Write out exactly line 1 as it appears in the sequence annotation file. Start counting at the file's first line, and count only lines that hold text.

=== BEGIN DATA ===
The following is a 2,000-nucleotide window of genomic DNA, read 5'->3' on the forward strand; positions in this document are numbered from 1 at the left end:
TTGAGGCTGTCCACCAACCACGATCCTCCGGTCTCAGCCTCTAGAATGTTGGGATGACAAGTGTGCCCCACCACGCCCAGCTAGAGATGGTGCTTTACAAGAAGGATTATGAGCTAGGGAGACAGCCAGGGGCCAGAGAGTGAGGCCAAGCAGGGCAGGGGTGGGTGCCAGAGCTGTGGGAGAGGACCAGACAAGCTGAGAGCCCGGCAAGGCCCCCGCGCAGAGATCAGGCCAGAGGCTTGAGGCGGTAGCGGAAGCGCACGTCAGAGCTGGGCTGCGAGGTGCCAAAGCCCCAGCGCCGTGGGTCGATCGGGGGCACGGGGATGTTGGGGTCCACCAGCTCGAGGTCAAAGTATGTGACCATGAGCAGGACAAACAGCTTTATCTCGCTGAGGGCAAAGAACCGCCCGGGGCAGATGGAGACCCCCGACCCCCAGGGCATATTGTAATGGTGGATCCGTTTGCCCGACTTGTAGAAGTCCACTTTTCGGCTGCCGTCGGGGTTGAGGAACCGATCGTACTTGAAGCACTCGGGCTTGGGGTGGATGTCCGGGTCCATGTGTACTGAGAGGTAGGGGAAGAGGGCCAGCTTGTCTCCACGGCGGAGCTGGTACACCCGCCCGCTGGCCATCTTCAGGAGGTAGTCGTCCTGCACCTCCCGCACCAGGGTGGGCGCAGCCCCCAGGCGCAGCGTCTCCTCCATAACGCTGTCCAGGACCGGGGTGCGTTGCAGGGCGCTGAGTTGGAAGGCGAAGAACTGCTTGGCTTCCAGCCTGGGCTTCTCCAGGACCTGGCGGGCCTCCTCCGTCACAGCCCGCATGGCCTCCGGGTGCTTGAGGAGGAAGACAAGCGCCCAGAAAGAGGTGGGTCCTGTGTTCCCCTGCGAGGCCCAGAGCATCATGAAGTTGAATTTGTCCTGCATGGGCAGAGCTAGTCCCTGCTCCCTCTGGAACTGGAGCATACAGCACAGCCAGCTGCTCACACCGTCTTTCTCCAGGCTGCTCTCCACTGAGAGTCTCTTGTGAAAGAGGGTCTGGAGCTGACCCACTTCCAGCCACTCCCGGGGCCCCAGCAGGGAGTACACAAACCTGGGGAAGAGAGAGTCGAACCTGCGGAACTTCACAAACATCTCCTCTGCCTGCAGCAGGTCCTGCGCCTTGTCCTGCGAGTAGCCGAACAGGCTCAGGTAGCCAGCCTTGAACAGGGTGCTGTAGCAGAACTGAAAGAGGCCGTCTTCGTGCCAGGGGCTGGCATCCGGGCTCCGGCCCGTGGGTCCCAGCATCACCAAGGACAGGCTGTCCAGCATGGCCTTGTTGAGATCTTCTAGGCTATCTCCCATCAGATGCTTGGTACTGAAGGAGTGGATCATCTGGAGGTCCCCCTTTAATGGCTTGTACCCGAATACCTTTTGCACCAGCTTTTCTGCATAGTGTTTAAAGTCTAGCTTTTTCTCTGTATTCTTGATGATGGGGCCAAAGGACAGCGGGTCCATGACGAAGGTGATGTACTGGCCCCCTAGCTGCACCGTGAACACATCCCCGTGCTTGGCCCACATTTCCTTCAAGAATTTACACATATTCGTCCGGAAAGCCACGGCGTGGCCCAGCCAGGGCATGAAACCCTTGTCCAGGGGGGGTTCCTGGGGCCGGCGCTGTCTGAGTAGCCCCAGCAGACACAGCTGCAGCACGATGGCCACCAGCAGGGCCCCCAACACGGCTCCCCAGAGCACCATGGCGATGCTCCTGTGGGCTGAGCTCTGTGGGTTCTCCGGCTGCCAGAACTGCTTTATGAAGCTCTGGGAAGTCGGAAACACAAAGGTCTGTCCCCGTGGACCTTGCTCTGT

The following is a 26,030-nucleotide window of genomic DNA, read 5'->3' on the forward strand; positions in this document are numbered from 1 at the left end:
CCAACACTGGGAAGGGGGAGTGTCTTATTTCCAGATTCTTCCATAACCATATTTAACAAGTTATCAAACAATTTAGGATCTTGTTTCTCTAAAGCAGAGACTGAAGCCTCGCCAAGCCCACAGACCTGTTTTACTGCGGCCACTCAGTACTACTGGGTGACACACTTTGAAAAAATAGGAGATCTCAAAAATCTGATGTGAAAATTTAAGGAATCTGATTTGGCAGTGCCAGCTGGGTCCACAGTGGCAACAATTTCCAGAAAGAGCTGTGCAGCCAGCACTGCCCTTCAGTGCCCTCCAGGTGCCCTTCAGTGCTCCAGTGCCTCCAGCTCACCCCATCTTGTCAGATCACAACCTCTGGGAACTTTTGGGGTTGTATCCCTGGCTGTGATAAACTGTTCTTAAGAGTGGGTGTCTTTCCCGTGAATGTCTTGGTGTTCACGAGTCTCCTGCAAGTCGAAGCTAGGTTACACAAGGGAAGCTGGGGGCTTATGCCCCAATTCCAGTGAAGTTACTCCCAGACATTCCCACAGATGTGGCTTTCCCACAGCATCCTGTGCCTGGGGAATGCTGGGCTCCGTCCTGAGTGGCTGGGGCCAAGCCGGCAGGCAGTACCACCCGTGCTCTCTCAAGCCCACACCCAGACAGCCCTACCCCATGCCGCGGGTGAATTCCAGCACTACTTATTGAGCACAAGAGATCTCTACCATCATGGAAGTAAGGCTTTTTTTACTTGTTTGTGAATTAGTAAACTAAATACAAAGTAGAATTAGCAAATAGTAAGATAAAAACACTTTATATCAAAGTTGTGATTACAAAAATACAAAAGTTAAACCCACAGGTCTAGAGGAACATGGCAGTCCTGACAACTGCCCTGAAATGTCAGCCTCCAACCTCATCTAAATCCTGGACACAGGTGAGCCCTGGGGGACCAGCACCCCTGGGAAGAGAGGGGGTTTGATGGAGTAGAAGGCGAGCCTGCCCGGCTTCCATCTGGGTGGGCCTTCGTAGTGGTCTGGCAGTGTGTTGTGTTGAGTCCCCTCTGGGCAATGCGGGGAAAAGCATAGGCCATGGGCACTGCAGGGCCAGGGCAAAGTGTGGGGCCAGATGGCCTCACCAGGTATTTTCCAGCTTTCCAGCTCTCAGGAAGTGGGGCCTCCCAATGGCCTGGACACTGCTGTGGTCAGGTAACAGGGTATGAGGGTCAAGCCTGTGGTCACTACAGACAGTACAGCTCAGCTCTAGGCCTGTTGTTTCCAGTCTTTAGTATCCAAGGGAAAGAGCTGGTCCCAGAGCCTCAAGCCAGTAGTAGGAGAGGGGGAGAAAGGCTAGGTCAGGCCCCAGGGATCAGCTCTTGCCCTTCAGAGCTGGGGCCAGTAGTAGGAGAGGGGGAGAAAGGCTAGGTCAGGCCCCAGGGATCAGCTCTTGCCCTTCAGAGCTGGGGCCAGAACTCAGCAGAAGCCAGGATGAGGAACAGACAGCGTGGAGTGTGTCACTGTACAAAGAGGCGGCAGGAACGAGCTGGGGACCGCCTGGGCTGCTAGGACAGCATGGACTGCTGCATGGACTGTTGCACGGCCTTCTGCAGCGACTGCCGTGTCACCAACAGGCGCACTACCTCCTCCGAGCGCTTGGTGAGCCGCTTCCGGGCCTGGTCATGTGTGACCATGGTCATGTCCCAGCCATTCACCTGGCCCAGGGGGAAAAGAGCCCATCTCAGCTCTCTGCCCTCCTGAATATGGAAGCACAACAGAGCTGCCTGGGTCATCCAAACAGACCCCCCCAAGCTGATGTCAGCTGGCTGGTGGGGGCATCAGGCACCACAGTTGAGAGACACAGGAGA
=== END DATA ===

The following is a 2,000-nucleotide window of genomic DNA, read 5'->3' on the forward strand; positions in this document are numbered from 1 at the left end: